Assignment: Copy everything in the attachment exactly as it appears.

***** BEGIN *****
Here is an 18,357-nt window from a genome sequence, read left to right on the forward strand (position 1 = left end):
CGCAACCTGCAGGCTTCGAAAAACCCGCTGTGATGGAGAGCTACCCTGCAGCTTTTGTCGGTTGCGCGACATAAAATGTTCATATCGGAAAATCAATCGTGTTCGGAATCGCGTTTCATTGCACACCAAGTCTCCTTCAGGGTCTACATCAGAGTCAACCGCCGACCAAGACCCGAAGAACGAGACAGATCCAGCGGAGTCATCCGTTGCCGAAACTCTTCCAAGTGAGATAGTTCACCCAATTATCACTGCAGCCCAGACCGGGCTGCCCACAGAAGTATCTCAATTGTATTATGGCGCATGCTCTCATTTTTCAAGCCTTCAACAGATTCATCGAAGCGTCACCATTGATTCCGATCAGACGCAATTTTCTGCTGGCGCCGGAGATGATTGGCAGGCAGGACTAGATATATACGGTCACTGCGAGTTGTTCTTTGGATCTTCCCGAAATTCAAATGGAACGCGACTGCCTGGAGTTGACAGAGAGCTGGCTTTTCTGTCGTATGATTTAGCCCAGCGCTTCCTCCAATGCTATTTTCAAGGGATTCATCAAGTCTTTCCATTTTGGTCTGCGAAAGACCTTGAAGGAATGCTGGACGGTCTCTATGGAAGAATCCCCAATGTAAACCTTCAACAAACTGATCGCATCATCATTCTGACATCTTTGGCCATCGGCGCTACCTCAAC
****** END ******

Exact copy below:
Here is an 18,357-nt window from a genome sequence, read left to right on the forward strand (position 1 = left end):
CGCAACCTGCAGGCTTCGAAAAACCCGCTGTGATGGAGAGCTACCCTGCAGCTTTTGTCGGTTGCGCGACATAAAATGTTCATATCGGAAAATCAATCGTGTTCGGAATCGCGTTTCATTGCACACCAAGTCTCCTTCAGGGTCTACATCAGAGTCAACCGCCGACCAAGACCCGAAGAACGAGACAGATCCAGCGGAGTCATCCGTTGCCGAAACTCTTCCAAGTGAGATAGTTCACCCAATTATCACTGCAGCCCAGACCGGGCTGCCCACAGAAGTATCTCAATTGTATTATGGCGCATGCTCTCATTTTTCAAGCCTTCAACAGATTCATCGAAGCGTCACCATTGATTCCGATCAGACGCAATTTTCTGCTGGCGCCGGAGATGATTGGCAGGCAGGACTAGATATATACGGTCACTGCGAGTTGTTCTTTGGATCTTCCCGAAATTCAAATGGAACGCGACTGCCTGGAGTTGACAGAGAGCTGGCTTTTCTGTCGTATGATTTAGCCCAGCGCTTCCTCCAATGCTATTTTCAAGGGATTCATCAAGTCTTTCCATTTTGGTCTGCGAAAGACCTTGAAGGAATGCTGGACGGTCTCTATGGAAGAATCCCCAATGTAAACCTTCAACAAACTGATCGCATCATCATTCTGACATCTTTGGCCATCGGCGCTACCTCAAC